Another Russian government official, Deputy Prime Minister Sergei Ivanov, yesterday took the Afghanistan dope campaign to the Shangri-la Dialogue in Singapore, a conference sponsored by the British International Institute for Strategic Studies (IISS), as well. In the presence of U.S. Secretary of Defense Robert Gates and officials from around Asia, Sergei Ivanov called narcotics production and trafficking in and from Afghanistan "a threat to world peace and security," and stated that international forces present in the country "ought to deal with this directly, and move to actively fighting this threat."
See In-Depth for "LaRouche Supports Russian Drive for Afghanistan Opium Eradication," Lyndon LaRouche's greeting and memorandum for the Moscow International Forum.
Southwest Asia News Digest
June 3 (EIRNS)In a column released on June 2, strategic analyst Anthony Cordesman of the Center for Strategic and International Studies, hits hard at Israeli behavior vis-à-vis the United States. America's commitment to Israel is one that will not be abandoned, writes Cordesman; however, the depth of that moral commitment "does not justify or excuse actions by Israel that unnecessarily make Israel a strategic liability when it should remain an asset." It does not mean that the U.S. should extend support to a long list of actions noted by Cordesman, including the expansion of settlements, its attacks on Gaza "or sending commandos to seize a Turkish ship in a horribly mismanaged effort to halt the 'peace flotilla' going to Gaza."
Israel needs to realize it has obligations to the U.S. as well, and needs to be far more careful in testing the limits of U.S. patience and its exploitation of American Jews. "Israel's government should act on the understanding that the long-term nature of the U.S.-Israel strategic relationship will depend on Israel clearly and actively seeking peace with the Palestinians," writes Cordesman. "This Israeli government in particular needs to realize that as strong as U.S.-Israel ties may be, it is time to return to the kind of strategic realism exemplified by leaders like Yitzhak Rabin."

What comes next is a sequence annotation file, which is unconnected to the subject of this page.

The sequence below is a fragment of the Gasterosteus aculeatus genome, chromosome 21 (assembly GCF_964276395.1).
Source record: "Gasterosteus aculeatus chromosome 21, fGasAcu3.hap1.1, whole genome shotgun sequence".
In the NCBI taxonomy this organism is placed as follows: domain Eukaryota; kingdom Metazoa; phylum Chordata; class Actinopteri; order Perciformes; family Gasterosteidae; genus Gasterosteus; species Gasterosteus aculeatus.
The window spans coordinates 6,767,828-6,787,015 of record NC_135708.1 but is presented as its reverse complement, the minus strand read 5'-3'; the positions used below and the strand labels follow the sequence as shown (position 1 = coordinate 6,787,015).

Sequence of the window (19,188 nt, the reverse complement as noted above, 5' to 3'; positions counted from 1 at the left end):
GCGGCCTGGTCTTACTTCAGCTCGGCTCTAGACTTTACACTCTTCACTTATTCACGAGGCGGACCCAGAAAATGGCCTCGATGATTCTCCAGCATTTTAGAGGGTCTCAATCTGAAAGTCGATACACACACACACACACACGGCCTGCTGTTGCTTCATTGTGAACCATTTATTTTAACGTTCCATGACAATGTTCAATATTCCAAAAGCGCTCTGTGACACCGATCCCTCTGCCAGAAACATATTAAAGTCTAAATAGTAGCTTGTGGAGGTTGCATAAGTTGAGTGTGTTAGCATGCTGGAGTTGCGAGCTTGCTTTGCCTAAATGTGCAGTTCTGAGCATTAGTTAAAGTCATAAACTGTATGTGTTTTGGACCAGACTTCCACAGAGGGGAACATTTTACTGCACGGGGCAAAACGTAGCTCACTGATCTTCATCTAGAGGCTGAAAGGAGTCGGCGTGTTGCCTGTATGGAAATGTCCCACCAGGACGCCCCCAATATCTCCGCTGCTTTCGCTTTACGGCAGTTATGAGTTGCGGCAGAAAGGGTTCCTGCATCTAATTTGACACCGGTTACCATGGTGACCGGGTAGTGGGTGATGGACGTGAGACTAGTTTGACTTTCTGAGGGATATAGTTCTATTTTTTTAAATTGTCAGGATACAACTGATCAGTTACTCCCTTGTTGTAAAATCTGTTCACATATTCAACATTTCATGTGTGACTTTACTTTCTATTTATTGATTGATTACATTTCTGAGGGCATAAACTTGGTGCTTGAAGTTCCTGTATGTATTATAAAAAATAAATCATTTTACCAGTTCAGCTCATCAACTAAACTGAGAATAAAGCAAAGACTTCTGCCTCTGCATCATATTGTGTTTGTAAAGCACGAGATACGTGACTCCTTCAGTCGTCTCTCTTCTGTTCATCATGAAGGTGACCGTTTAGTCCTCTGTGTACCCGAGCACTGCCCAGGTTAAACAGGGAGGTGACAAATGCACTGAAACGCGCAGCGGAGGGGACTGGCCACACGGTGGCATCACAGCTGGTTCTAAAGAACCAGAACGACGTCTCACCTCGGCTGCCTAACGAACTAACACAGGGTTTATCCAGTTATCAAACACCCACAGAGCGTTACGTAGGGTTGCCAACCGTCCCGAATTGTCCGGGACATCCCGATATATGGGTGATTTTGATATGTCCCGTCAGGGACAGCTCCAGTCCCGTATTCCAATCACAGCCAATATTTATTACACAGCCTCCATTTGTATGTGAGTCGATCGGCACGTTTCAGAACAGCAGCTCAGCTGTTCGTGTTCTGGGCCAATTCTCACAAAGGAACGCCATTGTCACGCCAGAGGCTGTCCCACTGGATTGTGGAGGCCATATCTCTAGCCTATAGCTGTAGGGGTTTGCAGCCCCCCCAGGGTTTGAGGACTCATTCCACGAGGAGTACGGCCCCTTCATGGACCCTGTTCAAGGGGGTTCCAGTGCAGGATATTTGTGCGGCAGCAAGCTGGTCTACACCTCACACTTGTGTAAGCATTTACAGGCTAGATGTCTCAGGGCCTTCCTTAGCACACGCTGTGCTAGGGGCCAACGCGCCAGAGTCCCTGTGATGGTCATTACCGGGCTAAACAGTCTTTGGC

June 1 (EIRNS)The Kurdistan Worker's Party (PKK) once again showed its British stripes on May 31, when it carried out the bloodiest terrorist attack inside Turkey in more than a year, killing six Turkish troops at a naval base in southern Turkey. The PKK's attack, using sophisticated rockets, took place on the same day that Israeli commandos assaulted a Turkish-flag ship leading a humanitarian flotilla to Gaza, on the high seas, killing at least nine people (eight of them Turkish, and the other Turkish-American). Turkish government spokesmen said that another seven soldiers were wounded, with three of them in critical condition.
On May 29, five Turkish security officials were killed by the PKK, in a series of smaller terrorist attacks. On May 31, the PKK's jailed leader, Apo Ocalan, announced that he was ending ceasefire talks with the Turkish government. PKK's threatened internal war is timed to coincide with Anglo-Israeli criticisms of Turkey because of its relations with Iran, and for its criticisms of the December 2008 Israeli attacks on Gaza where 5,000 peoplemost of them civilianswere killed.
There is no doubt about the PKK's pure British pedigree. In 2008, it was declared a narco-terrorist and "drug kingpin" group by the U.S. government, because of its key role in trafficking the Afghanistan opium being grown under British occupation. In 1995, the PKK held its founding "parliament in exile" in Belgium, and three members of the British House of Lords either attended or sent personal telegrams of endorsement. The three were Lord Hylton, Lord Avebury, and Baroness Gould. The case of the PKK is one of many documented by EIR in its call to "Put Britain on the list of terrorist sponsors."